Author: Sarah Hartley, Axis Senior Psychologist
What is mindfulness and can it assist in managing workplace stress?
Mindfulness has become somewhat of a buzz word or wellness trend in modern society, so what’s the big deal? Is it all it’s hyped up to be? In this article we take a look at the core components of mindfulness and how it relates to both general and workplace wellbeing.
Mindfulness has become popularised in the western world particularly within the last decade or so, however, similar practices have been occurring since ancient times in Eastern cultures. In a study conducted in 2019 regarding mindfulness in the workplace, Hilton et al., defined mindfulness as an “anon-religious practice that facilitates an attentional stance of detached observation. It is characterized by paying attention to the present moment with openness, curiosity, and acceptance”. Malarkey et al., (2013) defines mindfulness as a “non-judgmental, moment-to-moment awareness of physical sensations, perceptions, affective states, thoughts and imagery. It involves sustained awareness of mental phenomena which arise during waking consciousness. As a form of receptive awareness, mindfulness may create an interval of time where one is able to view one’s mental landscape, including one’s behavioural options.”
Psychologists and medical practitioners alike have utilised mindfulness in the treatment of a variety of physical and mental health disorders. In the broader community, it is often used as a tool to improve general wellbeing, increase perspective and reduce the stress of daily life.
That all sounds great, but what is mindfulness and how is it actually practiced?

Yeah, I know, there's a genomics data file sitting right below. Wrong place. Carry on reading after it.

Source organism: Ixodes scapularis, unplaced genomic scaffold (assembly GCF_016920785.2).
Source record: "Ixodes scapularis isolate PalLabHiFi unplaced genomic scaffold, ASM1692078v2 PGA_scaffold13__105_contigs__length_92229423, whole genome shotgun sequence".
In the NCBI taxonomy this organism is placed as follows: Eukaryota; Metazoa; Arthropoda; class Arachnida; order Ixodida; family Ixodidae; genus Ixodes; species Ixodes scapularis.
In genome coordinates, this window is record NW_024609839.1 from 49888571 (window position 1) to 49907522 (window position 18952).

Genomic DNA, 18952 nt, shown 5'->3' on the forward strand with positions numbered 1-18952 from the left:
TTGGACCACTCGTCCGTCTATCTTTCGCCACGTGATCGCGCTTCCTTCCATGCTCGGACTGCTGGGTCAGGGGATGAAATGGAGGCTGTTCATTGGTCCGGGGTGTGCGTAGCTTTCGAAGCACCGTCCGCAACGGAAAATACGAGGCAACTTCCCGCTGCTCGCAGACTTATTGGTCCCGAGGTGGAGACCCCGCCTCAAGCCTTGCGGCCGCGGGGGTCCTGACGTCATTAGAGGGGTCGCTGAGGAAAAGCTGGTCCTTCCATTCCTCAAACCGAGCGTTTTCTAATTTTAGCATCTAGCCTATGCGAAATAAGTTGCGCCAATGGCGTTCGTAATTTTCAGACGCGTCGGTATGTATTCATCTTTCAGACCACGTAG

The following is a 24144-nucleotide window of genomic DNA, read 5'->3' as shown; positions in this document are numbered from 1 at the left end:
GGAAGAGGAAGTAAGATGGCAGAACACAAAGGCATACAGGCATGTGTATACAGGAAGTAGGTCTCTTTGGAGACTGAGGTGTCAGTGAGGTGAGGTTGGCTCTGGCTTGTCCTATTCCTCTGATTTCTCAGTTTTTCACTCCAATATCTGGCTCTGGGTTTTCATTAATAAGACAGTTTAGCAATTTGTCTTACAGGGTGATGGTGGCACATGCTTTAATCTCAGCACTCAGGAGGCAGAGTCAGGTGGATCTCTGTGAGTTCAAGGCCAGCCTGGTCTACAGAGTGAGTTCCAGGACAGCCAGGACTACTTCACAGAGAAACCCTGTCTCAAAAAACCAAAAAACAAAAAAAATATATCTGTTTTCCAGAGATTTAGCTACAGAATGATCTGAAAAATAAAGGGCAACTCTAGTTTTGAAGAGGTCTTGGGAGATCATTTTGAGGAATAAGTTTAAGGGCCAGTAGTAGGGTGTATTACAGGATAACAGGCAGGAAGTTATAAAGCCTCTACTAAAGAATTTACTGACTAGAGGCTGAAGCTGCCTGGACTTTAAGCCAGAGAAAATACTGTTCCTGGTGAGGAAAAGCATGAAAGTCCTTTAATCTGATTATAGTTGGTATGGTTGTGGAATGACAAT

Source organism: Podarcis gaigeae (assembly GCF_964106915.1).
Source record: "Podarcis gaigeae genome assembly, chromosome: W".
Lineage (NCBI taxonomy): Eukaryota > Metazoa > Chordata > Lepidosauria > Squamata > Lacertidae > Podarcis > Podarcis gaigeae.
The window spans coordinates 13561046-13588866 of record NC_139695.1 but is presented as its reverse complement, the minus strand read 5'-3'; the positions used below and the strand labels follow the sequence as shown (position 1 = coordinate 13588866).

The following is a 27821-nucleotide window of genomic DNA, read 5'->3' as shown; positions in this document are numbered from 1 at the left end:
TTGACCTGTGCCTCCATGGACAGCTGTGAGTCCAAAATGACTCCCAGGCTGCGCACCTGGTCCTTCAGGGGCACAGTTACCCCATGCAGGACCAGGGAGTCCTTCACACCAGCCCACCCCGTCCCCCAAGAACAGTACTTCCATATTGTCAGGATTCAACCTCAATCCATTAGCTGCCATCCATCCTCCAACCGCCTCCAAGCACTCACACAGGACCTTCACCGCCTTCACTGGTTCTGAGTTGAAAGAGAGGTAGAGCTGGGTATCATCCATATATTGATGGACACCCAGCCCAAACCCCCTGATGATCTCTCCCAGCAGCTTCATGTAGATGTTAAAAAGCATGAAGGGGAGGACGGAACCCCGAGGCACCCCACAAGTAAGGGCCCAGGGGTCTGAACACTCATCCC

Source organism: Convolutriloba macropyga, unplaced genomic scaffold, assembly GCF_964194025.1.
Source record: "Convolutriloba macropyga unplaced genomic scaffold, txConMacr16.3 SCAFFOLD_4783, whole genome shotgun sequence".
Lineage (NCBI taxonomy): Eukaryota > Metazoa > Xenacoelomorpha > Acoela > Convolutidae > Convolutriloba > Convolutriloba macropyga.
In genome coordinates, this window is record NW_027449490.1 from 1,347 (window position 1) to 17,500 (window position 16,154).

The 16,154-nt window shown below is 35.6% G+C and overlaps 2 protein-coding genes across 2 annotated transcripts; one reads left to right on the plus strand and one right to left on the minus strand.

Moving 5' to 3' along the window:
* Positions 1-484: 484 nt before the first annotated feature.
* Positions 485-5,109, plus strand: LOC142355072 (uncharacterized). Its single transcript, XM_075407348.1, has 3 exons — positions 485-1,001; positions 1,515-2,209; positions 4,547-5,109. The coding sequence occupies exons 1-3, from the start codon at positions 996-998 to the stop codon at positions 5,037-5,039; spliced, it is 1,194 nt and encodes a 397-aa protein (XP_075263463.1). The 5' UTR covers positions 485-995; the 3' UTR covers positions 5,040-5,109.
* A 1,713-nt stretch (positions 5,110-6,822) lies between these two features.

There are 4 main elements to mindfulness:
- Choose where to place your attention (could be on something internal or external). Things that people may choose to notice are their thoughts, feelings, something in their environment, their breath or physical sensations.
- Keep your attention on the thing and taking in as much as you can.
- Notice when your attention drifts and remain non-judgemental (this is very normal).
- Gently redirect your attention back to where you are trying to focus.
Myth: Mindfulness is just meditation. Fact: Whilst mindfulness meditations can be an aspect of mindfulness, in reality it is simply the practice of selective attention and non-judgemental, curious practice of attentional control. This may be a structured medication type activity but can be as simple as taking time to notice how your feet feel planted on the floor intermittently throughout the day.
Myth: Mindfulness is about taking time out to rest and relax and takes a lot of time. Fact: Whilst many people describe a feeling of relaxation that may be a by-product of mindful practices, the aim of mindfulness in and of itself is not actually relaxation. It is to selectively manage attention with an open, curious and non-judgemental attitude and become more attuned to the present moment.